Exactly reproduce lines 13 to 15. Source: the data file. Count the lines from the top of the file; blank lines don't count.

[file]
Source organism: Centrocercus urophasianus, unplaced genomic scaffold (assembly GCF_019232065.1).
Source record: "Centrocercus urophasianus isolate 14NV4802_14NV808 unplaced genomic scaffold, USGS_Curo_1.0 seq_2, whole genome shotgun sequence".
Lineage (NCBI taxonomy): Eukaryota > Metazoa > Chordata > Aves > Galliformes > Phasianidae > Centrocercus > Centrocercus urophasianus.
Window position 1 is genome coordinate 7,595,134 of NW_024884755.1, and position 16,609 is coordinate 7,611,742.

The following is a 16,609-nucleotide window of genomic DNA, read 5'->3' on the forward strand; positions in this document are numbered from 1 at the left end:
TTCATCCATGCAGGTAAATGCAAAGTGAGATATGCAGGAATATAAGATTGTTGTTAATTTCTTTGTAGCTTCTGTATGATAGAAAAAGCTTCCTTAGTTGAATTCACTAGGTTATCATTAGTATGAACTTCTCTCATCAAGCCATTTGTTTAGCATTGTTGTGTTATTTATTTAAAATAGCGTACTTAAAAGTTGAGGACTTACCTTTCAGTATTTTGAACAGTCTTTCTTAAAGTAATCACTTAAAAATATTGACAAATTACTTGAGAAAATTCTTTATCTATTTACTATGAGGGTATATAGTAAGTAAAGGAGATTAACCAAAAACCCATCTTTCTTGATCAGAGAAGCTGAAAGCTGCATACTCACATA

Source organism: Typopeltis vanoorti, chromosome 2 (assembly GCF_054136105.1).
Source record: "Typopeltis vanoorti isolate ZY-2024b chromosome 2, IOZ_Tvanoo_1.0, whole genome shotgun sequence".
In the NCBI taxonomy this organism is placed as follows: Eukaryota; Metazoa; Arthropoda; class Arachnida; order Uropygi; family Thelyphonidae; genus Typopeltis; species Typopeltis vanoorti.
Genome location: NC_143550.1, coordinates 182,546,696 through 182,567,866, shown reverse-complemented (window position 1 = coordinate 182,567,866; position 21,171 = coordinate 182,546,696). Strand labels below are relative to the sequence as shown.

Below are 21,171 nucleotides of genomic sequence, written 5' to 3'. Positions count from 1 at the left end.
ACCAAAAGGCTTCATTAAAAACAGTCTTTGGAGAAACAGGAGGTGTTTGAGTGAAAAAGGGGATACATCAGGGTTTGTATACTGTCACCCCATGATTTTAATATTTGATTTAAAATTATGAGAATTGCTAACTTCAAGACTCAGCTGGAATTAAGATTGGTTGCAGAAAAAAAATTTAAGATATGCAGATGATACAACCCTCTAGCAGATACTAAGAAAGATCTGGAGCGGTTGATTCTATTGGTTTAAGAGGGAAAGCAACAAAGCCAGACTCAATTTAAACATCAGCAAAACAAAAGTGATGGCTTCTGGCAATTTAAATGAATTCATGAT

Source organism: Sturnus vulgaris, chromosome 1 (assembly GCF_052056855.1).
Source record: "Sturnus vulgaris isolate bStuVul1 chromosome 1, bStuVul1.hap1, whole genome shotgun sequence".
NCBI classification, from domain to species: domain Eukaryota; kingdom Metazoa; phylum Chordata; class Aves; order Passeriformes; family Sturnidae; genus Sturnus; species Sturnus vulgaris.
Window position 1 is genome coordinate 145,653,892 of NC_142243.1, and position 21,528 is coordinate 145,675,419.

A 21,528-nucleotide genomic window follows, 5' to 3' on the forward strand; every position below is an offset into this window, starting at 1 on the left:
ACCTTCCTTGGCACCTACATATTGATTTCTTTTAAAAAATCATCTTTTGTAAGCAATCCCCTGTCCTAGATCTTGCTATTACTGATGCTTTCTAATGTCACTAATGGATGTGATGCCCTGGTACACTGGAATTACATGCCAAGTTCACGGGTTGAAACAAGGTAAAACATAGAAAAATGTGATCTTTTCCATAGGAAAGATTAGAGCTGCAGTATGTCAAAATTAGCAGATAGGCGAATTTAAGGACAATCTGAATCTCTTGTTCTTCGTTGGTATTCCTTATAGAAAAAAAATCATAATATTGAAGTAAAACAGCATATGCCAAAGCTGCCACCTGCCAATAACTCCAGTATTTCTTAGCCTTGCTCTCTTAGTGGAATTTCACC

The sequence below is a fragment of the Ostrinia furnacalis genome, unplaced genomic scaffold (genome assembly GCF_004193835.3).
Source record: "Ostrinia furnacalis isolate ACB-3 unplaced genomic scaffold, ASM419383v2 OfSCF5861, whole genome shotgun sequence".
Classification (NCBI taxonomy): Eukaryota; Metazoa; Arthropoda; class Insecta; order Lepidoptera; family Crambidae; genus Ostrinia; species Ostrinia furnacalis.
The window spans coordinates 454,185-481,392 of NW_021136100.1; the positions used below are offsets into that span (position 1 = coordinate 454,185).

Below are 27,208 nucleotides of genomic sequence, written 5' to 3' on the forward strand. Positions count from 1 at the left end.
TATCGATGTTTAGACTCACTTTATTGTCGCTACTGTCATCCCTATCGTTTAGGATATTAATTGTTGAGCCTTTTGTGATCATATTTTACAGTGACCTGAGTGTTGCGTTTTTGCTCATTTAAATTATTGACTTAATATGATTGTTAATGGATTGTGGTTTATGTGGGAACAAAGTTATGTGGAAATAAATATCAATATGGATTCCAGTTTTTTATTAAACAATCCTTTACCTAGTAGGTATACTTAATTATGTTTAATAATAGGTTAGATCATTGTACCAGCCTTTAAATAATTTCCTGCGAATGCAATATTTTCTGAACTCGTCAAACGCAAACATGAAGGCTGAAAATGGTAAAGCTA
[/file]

Source organism: Sturnus vulgaris, chromosome 1 (assembly GCF_052056855.1).
Source record: "Sturnus vulgaris isolate bStuVul1 chromosome 1, bStuVul1.hap1, whole genome shotgun sequence".
NCBI classification, from domain to species: domain Eukaryota; kingdom Metazoa; phylum Chordata; class Aves; order Passeriformes; family Sturnidae; genus Sturnus; species Sturnus vulgaris.